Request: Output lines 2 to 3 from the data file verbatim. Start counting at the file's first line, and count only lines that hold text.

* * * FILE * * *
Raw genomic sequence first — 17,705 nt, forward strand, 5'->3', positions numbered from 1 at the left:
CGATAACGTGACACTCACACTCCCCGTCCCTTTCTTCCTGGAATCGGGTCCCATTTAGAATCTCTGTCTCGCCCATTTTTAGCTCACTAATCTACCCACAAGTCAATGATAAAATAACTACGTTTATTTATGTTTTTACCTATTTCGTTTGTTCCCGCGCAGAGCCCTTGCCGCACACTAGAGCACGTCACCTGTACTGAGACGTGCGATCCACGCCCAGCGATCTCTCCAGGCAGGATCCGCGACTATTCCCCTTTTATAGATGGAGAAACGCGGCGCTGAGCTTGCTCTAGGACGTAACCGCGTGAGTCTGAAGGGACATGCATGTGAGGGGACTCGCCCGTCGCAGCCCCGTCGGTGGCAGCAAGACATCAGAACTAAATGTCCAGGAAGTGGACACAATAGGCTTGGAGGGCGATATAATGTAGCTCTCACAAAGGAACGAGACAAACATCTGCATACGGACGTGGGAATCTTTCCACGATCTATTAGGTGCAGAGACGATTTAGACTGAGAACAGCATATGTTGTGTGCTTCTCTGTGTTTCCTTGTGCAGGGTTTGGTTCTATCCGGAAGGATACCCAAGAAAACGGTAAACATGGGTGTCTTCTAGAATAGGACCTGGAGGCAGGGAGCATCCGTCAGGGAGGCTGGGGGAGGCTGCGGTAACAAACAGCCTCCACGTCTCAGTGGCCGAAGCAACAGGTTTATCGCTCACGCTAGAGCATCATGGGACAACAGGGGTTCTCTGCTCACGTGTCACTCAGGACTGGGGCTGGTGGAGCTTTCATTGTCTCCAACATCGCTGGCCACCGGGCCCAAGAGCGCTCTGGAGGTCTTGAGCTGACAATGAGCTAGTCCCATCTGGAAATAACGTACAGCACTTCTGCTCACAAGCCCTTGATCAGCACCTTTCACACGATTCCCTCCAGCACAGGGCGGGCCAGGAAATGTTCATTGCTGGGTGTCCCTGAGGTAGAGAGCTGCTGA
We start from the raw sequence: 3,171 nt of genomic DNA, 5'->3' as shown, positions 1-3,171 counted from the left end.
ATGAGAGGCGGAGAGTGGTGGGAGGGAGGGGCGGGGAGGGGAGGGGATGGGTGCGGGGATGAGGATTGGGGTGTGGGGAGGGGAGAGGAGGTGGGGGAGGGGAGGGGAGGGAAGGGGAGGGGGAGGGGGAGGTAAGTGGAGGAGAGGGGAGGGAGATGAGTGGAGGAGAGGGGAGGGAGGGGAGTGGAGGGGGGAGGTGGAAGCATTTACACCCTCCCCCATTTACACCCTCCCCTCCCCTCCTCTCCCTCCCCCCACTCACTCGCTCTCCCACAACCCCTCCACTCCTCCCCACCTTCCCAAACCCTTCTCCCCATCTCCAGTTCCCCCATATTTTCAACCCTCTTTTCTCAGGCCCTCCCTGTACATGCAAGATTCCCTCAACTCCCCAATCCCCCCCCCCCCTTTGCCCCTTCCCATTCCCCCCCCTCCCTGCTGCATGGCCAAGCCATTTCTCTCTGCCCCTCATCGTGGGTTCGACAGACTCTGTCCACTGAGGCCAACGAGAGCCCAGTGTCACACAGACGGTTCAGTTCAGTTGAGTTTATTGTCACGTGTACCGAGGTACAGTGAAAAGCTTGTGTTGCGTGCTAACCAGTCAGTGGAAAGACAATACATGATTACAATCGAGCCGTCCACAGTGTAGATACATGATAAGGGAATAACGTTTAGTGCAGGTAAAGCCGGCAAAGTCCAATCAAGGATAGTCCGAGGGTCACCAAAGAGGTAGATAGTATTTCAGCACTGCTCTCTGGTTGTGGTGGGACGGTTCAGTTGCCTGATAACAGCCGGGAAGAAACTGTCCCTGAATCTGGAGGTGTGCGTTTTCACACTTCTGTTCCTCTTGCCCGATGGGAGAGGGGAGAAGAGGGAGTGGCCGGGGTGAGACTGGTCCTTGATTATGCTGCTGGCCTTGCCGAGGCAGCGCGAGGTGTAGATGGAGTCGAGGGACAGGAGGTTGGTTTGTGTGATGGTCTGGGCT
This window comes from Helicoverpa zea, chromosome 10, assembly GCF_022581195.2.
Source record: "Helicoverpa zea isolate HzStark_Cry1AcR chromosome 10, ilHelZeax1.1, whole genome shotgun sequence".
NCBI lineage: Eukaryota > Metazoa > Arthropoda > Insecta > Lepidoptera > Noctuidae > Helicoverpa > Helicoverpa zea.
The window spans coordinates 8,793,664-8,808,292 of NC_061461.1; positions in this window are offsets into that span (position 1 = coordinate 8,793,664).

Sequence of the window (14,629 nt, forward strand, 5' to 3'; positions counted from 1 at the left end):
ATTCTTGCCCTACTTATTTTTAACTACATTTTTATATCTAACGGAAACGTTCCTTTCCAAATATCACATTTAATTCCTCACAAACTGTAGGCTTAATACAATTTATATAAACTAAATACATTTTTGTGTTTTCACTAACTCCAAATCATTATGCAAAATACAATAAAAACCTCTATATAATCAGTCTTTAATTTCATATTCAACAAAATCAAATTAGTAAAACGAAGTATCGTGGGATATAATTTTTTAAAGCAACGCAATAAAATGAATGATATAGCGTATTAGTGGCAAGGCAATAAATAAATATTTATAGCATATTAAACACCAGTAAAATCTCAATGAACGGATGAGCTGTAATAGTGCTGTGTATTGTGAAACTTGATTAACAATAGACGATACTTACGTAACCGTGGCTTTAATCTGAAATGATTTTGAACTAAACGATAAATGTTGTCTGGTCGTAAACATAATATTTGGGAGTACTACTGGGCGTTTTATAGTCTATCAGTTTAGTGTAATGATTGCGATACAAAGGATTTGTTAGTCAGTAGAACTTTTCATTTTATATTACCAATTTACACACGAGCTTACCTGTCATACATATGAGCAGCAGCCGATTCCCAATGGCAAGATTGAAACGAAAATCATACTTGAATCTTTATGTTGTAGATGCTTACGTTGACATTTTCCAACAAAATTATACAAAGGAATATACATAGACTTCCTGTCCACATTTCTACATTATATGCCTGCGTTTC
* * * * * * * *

CGATAACGTGACACTCACACTCCCCGTCCCTTTCTTCCTGGAATCGGGTCCCATTTAGAATCTCTGTCTCGCCCATTTTTAGCTCACTAATCTACCCACAAGTCAATGATAAAATAACTACGTTTATTTATGTTTTTACCTATTTCGTTTGTTCCCGCGCAGAGCCCTTGCCGCACACTAGAGCACGTCACCTGTACTGAGACGTGCGATCCACGCCCAGCGATCTCTCCAGGCAGGATCCGCGACTATTCCCCTTTTATAGATGGAGAAACGCGGCGCTGAGCTTGCTCTAGGACGTAACCGCGTGAGTCTGAAGGGACATGCATGTGAGGGGACTCGCCCGTCGCAGCCCCGTCGGTGGCAGCAAGACATCAGAACTAAATGTCCAGGAAGTGGACACAATAGGCTTGGAGGGCGATATAATGTAGCTCTCACAAAGGAACGAGACAAACATCTGCATACGGACGTGGGAATCTTTCCACGATCTATTAGGTGCAGAGACGATTTAGACTGAGAACAGCATATGTTGTGTGCTTCTCTGTGTTTCCTTGTGCAGGGTTTGGTTCTATCCGGAAGGATACCCAAGAAAACGGTAAACATGGGTGTCTTCTAGAATAGGACCTGGAGGCAGGGAGCATCCGTCAGGGAGGCTGGGGGAGGCTGCGGTAACAAACAGCCTCCACGTCTCAGTGGCCGAAGCAACAGGTTTATCGCTCACGCTAGAGCATCATGGGACAACAGGGGTTCTCTGCTCACGTGTCACTCAGGACTGGGGCTGGTGGAGCTTTCATTGTCTCCAACATCGCTGGCCACCGGGCCCAAGAGCGCTCTGGAGGTCTTGAGCTGACAATGAGCTAGTCCCATCTGGAAATAACGTACAGCACTTCTGCTCACAAGCCCTTGATCAGCACCTTTCACACGATTCCCTCCAGCACAGGGCGGGCCAGGAAATGTTCATTGCTGGGTGTCCCTGAGGTAGAGAGCTGCTGA
We start from the raw sequence: 3,171 nt of genomic DNA, 5'->3' as shown, positions 1-3,171 counted from the left end.